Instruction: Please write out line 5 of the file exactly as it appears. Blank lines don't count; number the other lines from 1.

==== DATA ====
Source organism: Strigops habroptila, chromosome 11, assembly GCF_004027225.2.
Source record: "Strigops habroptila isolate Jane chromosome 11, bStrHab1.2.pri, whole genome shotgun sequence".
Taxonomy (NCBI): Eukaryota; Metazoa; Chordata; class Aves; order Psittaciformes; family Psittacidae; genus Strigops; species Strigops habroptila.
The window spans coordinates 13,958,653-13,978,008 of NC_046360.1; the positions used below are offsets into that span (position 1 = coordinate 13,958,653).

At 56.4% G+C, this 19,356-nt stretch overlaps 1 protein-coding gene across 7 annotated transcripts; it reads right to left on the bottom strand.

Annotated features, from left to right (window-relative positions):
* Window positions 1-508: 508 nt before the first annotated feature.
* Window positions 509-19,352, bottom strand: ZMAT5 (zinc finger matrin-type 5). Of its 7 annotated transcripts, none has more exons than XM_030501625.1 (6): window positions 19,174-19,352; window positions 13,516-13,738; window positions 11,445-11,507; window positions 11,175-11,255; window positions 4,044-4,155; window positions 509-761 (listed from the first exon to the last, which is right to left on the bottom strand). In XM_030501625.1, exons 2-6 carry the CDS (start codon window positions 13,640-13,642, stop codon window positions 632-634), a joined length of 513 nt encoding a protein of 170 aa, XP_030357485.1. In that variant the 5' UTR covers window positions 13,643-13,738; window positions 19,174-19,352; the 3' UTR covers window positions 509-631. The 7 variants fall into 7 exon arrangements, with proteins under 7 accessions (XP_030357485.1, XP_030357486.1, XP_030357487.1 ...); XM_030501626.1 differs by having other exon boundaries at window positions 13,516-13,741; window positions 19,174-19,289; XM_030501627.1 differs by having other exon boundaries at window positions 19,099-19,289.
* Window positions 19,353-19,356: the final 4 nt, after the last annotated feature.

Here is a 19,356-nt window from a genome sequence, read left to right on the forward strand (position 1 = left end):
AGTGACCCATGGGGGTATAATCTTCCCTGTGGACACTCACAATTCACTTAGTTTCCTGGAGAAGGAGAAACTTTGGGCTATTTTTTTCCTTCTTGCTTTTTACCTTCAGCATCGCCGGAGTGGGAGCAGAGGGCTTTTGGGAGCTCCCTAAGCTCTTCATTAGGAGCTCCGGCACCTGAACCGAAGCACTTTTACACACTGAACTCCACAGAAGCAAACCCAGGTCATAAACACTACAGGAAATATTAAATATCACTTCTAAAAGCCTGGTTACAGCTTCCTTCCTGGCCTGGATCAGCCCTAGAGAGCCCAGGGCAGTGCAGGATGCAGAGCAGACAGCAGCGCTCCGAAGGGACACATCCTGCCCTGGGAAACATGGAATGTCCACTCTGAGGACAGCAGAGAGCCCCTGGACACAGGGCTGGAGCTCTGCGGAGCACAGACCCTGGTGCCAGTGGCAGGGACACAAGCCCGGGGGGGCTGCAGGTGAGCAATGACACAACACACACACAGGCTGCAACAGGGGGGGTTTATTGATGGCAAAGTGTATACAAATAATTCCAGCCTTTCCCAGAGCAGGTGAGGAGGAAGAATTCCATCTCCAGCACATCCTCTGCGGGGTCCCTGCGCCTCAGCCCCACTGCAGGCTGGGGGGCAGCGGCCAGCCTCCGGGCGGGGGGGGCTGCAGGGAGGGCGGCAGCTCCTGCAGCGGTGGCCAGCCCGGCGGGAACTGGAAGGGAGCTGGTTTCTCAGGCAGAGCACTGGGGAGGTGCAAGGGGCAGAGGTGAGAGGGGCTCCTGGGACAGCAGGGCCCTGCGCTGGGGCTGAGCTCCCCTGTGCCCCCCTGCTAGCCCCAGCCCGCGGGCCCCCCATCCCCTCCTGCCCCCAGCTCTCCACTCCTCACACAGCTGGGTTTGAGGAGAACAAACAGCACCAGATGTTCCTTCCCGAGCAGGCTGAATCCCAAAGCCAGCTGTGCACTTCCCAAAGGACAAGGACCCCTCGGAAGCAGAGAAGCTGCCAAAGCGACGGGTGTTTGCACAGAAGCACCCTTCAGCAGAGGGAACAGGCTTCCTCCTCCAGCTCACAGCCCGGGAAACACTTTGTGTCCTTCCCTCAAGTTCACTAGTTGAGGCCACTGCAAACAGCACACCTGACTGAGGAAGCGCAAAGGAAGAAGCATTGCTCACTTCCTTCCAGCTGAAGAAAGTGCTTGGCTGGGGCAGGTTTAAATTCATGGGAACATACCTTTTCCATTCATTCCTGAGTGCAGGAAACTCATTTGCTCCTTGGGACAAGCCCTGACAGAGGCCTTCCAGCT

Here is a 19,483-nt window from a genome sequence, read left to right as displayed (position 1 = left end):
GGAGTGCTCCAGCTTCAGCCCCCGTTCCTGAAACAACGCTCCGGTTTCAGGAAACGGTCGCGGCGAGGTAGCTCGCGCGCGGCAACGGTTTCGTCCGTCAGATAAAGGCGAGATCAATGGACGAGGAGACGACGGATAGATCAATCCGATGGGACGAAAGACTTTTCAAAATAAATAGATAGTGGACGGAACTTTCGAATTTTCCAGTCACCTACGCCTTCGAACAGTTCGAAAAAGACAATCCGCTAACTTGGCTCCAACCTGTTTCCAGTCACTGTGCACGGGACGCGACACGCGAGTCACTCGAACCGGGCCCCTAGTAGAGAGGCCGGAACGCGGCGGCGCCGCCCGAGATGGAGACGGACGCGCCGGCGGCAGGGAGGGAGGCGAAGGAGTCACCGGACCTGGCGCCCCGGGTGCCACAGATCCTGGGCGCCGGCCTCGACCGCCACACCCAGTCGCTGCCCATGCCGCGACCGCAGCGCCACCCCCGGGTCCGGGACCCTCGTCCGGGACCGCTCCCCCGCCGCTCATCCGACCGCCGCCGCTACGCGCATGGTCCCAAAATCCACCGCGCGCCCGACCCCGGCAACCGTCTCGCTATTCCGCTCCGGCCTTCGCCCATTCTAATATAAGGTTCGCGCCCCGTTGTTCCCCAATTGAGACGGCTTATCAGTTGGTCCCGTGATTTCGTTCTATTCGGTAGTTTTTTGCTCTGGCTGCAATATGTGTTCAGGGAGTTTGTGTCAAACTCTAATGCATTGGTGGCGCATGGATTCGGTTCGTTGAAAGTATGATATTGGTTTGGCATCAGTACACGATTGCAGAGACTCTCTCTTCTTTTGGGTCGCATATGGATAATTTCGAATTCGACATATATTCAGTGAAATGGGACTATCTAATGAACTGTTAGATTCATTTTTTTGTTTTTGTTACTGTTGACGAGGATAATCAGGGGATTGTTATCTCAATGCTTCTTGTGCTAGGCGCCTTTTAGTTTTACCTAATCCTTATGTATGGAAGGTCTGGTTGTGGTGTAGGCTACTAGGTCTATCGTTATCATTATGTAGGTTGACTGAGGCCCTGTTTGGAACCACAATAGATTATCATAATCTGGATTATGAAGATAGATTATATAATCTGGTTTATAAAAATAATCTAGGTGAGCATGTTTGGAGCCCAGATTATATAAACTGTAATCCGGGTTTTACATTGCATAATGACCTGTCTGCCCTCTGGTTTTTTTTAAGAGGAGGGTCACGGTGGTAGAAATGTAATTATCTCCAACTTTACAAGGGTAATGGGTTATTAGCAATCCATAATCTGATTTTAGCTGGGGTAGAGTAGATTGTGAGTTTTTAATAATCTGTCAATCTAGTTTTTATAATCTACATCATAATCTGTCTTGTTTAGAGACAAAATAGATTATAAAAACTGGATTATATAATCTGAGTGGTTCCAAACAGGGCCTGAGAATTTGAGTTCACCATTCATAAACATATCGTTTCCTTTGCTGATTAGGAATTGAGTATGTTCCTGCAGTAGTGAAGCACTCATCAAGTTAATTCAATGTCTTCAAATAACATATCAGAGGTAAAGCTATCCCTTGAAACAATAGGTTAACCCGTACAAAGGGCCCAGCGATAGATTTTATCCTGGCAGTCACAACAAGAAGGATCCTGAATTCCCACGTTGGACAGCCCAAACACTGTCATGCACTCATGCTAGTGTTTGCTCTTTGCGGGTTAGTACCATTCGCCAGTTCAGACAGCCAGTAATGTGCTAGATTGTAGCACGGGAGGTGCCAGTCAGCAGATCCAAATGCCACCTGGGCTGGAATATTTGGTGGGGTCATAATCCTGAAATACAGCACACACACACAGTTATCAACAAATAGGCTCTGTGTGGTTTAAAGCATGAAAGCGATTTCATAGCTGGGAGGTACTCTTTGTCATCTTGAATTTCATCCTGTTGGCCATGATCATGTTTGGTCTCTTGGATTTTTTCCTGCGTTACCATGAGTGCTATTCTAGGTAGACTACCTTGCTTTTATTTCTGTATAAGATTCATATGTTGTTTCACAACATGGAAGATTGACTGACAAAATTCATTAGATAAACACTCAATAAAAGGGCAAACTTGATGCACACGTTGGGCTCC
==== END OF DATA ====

At 56.4% G+C, this 19,356-nt stretch overlaps 1 protein-coding gene across 7 annotated transcripts; it reads right to left on the bottom strand.